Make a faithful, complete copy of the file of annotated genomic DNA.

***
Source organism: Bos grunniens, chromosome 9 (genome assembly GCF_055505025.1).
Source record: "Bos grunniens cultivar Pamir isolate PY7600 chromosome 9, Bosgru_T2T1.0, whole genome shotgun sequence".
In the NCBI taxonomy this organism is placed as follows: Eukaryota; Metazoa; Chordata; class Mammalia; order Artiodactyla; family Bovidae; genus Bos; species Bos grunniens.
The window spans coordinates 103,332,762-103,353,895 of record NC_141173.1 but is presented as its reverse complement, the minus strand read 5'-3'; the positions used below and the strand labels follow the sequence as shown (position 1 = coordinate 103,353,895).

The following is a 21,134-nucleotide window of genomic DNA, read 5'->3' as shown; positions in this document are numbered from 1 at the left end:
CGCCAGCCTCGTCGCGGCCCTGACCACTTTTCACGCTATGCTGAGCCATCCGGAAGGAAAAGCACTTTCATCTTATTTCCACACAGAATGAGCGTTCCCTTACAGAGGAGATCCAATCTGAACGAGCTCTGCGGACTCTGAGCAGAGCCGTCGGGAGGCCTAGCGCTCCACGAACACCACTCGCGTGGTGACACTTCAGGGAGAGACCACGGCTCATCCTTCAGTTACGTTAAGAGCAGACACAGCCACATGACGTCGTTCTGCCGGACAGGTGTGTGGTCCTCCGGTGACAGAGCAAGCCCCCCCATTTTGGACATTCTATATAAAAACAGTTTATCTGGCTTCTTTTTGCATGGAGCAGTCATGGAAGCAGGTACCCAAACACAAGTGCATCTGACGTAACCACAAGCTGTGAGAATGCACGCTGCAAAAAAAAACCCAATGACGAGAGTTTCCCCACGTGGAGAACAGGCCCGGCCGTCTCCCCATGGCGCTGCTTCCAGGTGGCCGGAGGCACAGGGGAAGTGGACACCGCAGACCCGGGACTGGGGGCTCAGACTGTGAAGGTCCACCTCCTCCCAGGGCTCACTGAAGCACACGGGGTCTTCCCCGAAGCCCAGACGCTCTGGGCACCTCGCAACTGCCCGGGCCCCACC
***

Source organism: Bos grunniens, chromosome 9 (genome assembly GCF_055505025.1).
Source record: "Bos grunniens cultivar Pamir isolate PY7600 chromosome 9, Bosgru_T2T1.0, whole genome shotgun sequence".
In the NCBI taxonomy this organism is placed as follows: Eukaryota; Metazoa; Chordata; class Mammalia; order Artiodactyla; family Bovidae; genus Bos; species Bos grunniens.
The window spans coordinates 103,332,762-103,353,895 of record NC_141173.1 but is presented as its reverse complement, the minus strand read 5'-3'; the positions used below and the strand labels follow the sequence as shown (position 1 = coordinate 103,353,895).

The following is a 21,134-nucleotide window of genomic DNA, read 5'->3' as shown; positions in this document are numbered from 1 at the left end:
CGCCAGCCTCGTCGCGGCCCTGACCACTTTTCACGCTATGCTGAGCCATCCGGAAGGAAAAGCACTTTCATCTTATTTCCACACAGAATGAGCGTTCCCTTACAGAGGAGATCCAATCTGAACGAGCTCTGCGGACTCTGAGCAGAGCCGTCGGGAGGCCTAGCGCTCCACGAACACCACTCGCGTGGTGACACTTCAGGGAGAGACCACGGCTCATCCTTCAGTTACGTTAAGAGCAGACACAGCCACATGACGTCGTTCTGCCGGACAGGTGTGTGGTCCTCCGGTGACAGAGCAAGCCCCCCCATTTTGGACATTCTATATAAAAACAGTTTATCTGGCTTCTTTTTGCATGGAGCAGTCATGGAAGCAGGTACCCAAACACAAGTGCATCTGACGTAACCACAAGCTGTGAGAATGCACGCTGCAAAAAAAAACCCAATGACGAGAGTTTCCCCACGTGGAGAACAGGCCCGGCCGTCTCCCCATGGCGCTGCTTCCAGGTGGCCGGAGGCACAGGGGAAGTGGACACCGCAGACCCGGGACTGGGGGCTCAGACTGTGAAGGTCCACCTCCTCCCAGGGCTCACTGAAGCACACGGGGTCTTCCCCGAAGCCCAGACGCTCTGGGCACCTCGCAACTGCCCGGGCCCCACC